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Let’s talk about eco houses: Insuring a non-standard home in the UK

 in Sustainable Living Tags  

A few weeks ago there was a news article about a new zero carbon neighbourhood in South Wales getting the green light for construction.

Homes in this neighbourhood will be built to generate more energy than they use, replacing energy drawn from the grids during times like cold snaps with clean energy during leaner months.

Exciting, isn’t it?

Sustainability is no different from other frameworks; it is often easier to incorporate right from the start rather than inserting piecemeal into already existing systems. Of course, this is a luxury not afforded to pioneers.

The oldest house in Britain might be a stone house built in Saltford, Somerset which contains details from as far back as the 12th Century AD.

Houses like those are few and far between. Much more common are Georgian, Edwardian, Victorian and 1930s semis, with the odd art deco building thrown in for variety.

Upgrading old homes and building new houses is a great way to address one of the critical issues of the day – the housing crisis in the UK. As technology improves, older homes are being retrofitted in some very cool ways, making them much more energy efficient and habitable.

Last year, our blog featured two guest posts on retrofitting.

Retrofitting with Natural Materials offered a peek into architect Natalie Black’s new and improved London home while How to live in comfort and style and reduce your energy bill! showcased the home of architects Marion Baeli and Robert Prewett.

Another great example of retrofit is the Zetland Road Passive House in Manchester, retrofitted by Ecospheric. This home was the first in Europe to achieve Passivhaus EnerPHit Plus certification.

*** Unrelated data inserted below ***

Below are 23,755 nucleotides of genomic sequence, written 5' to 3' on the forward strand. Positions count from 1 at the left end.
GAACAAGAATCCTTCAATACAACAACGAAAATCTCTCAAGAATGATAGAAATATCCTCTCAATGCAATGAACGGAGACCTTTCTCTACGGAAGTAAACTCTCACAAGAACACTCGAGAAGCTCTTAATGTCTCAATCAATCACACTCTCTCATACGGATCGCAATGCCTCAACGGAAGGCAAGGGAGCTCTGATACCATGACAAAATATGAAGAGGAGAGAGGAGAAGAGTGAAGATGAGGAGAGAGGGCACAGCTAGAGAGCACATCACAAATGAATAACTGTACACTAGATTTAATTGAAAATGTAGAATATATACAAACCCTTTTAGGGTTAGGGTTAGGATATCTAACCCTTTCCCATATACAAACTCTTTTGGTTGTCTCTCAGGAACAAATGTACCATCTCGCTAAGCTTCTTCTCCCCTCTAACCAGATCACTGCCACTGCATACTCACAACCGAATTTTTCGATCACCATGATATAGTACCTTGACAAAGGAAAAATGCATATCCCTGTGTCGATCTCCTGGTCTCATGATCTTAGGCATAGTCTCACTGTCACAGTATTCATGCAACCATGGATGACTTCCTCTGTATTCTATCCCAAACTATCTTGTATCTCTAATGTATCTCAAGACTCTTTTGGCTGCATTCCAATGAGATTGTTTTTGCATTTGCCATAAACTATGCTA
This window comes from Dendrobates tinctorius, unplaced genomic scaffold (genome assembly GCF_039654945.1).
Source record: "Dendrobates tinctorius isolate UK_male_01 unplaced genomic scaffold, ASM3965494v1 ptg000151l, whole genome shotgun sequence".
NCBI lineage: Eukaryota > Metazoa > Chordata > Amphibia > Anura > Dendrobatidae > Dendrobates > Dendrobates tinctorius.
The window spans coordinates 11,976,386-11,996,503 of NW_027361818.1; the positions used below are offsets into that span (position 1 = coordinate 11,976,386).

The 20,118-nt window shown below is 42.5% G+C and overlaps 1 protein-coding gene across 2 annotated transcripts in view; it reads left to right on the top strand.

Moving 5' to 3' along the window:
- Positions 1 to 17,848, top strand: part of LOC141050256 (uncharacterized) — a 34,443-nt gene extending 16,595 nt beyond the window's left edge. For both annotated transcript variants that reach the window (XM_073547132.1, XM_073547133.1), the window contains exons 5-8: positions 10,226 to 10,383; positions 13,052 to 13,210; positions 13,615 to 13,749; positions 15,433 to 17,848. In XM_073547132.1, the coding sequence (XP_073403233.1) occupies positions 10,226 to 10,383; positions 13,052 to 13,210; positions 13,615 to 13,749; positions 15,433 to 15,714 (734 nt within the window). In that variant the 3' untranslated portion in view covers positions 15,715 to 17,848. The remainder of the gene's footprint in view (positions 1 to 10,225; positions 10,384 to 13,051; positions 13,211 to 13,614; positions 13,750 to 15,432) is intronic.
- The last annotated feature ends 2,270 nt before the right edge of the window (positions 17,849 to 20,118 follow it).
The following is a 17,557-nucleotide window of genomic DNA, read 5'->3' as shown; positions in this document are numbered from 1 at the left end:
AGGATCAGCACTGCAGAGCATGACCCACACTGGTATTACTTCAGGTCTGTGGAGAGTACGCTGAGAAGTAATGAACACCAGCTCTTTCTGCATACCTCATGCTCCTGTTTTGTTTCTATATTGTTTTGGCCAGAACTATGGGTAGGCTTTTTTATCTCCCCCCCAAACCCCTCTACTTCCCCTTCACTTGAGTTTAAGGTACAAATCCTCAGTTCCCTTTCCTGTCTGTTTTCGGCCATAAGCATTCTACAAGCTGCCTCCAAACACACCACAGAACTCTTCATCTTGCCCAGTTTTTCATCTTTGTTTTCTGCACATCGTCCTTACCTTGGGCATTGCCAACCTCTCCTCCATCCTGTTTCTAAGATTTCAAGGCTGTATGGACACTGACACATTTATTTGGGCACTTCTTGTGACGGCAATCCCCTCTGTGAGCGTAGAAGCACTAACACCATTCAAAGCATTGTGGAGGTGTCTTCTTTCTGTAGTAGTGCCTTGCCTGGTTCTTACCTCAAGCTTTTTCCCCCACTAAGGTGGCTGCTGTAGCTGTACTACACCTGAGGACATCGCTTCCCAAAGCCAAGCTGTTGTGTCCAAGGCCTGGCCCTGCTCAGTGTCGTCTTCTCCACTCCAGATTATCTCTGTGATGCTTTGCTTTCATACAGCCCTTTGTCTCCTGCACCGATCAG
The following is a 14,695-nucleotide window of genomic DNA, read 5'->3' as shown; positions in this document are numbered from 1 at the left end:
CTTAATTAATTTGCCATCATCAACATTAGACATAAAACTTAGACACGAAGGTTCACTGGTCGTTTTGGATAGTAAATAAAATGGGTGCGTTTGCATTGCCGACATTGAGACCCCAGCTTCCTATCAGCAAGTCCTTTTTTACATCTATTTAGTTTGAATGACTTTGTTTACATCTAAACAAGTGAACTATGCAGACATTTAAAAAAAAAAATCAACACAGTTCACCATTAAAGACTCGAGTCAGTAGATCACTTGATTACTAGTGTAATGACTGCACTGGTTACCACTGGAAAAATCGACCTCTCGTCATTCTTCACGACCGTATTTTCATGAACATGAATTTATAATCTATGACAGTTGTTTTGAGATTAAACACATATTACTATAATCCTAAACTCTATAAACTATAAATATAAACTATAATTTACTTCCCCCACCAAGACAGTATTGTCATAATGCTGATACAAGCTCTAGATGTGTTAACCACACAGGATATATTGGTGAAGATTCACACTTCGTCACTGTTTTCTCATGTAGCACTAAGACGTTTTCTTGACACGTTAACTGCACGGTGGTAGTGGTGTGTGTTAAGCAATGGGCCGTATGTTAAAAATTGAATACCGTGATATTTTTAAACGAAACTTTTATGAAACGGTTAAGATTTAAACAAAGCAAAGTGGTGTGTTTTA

One of the unintended consequences of ventures like this though is that the insurance industry struggles with insuring homes that are different since it does not know how to judge the risk that comes with new territory.

It does not yet have a benchmark for these non-standard homes, which makes getting insurance for such constructions a challenge for home owners.

As the UK works towards incorporating green practices into the construction industry, it is critical that the insurance industry not lag behind.

Cheeky little note – If you’re struggling to find insurance for a home that falls outside the scope of standard construction, check out Naturesave Insurance. As one of the premier providers of green and ethical insurance in the UK, they specialise in insurance for unusual homes and non-standard construction. Some of the houses insured through them have been featured on Grand Designs!

 

Preeti is the Marketing Manager at Blue Patch. Born and raised in India, she spent some time in the US, completing a degree in Psychology and Biology, after which she moved to the UK in 2010 to study an MSc in Finance and Management. She can often be found obsessing over her plants, trying to clamp down on an ever-increasing collection of nail polish or exploring and taking photos of random corners of London. She likes unusual homes, particularly interiors, though her own style tends to contemporary and minimal, and enjoys Grand Design. People build such cool homes sometimes.

Related blogs:

Retrofitting with natural materials

Biodynamic gardening in London

How to reduce your energy bills via retrofitting

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Photo Credit: Unsplash

Posted on January 22, 2020 by Blue Patch Team
Blue Patch Team

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